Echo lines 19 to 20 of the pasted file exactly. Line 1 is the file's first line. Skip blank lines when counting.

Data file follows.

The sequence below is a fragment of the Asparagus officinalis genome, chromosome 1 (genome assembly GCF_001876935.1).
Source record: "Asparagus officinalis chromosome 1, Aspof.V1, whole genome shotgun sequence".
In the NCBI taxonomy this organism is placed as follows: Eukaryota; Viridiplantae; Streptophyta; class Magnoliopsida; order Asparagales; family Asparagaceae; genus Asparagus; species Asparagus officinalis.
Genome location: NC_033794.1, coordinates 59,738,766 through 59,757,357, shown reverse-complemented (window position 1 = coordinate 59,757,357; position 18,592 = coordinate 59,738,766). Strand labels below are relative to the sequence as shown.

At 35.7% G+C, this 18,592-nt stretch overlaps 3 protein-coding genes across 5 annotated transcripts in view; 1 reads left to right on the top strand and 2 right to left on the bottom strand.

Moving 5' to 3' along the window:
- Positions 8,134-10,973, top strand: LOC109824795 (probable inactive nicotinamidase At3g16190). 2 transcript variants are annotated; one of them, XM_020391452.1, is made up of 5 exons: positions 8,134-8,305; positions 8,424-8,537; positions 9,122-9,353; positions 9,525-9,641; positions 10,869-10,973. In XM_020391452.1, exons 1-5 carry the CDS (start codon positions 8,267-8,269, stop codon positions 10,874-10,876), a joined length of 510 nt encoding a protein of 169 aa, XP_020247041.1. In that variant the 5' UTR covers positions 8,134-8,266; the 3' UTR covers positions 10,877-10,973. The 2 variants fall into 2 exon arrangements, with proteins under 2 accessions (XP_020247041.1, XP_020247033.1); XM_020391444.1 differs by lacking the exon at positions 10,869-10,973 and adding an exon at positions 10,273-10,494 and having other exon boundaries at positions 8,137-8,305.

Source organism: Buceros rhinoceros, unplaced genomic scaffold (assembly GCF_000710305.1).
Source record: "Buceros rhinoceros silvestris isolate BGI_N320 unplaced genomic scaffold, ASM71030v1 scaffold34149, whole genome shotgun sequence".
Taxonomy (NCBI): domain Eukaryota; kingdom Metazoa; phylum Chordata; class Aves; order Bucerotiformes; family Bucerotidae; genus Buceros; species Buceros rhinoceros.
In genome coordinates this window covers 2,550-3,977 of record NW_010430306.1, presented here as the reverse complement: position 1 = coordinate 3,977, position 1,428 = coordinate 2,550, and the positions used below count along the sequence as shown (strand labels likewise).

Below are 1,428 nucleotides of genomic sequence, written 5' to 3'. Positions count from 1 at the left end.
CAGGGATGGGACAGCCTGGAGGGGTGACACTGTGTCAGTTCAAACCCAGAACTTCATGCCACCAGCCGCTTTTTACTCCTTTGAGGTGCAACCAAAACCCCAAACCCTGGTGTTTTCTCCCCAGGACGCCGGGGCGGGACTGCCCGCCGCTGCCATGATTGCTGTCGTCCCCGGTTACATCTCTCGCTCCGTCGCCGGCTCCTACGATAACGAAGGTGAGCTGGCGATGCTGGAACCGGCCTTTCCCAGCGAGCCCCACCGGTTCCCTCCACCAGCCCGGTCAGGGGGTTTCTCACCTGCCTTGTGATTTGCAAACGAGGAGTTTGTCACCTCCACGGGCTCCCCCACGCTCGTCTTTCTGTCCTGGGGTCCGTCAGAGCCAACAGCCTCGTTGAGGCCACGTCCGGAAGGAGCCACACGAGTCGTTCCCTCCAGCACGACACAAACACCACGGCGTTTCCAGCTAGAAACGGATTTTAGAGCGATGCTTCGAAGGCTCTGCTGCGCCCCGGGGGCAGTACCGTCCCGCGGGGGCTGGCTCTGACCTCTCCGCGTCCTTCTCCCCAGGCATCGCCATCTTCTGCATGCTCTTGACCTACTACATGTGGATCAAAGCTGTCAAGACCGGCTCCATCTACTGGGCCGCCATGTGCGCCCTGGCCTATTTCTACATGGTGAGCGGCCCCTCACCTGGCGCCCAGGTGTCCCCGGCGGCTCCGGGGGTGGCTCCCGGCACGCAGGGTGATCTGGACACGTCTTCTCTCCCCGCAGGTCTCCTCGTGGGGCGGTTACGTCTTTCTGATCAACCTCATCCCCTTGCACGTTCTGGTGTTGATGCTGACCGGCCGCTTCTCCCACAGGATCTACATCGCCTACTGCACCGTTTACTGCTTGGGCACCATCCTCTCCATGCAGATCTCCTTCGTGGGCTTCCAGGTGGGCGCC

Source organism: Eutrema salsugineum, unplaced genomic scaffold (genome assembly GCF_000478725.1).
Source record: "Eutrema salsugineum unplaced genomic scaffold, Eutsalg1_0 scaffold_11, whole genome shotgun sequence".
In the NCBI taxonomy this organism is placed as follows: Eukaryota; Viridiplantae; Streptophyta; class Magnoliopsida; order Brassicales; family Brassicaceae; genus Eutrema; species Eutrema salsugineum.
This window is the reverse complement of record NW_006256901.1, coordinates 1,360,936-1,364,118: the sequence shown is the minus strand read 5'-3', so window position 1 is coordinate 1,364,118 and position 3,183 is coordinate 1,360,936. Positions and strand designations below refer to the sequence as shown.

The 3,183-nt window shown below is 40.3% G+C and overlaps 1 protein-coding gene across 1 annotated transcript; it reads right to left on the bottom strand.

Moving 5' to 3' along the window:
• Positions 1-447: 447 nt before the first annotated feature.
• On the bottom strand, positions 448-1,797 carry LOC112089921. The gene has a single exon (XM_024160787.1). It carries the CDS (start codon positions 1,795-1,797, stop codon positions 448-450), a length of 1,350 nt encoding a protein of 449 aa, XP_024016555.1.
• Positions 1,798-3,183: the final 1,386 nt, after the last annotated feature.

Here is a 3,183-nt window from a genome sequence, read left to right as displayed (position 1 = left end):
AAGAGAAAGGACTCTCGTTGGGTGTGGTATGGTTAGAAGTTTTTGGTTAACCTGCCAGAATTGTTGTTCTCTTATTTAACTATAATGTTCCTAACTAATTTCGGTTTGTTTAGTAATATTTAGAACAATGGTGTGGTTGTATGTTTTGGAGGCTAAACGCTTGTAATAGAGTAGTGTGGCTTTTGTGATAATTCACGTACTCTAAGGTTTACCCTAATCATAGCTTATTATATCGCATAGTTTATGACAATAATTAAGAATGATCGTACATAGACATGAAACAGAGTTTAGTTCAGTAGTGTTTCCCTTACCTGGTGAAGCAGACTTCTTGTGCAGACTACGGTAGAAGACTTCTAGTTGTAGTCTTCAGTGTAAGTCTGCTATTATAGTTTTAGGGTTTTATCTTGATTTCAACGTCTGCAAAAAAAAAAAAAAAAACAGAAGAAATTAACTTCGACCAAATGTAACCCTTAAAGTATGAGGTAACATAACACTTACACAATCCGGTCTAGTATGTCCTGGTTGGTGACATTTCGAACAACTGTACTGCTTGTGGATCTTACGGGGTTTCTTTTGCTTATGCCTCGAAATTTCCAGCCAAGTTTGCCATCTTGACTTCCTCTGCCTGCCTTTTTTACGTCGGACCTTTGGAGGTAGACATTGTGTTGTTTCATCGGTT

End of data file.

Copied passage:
Moving 5' to 3' along the window:
• Positions 1-447: 447 nt before the first annotated feature.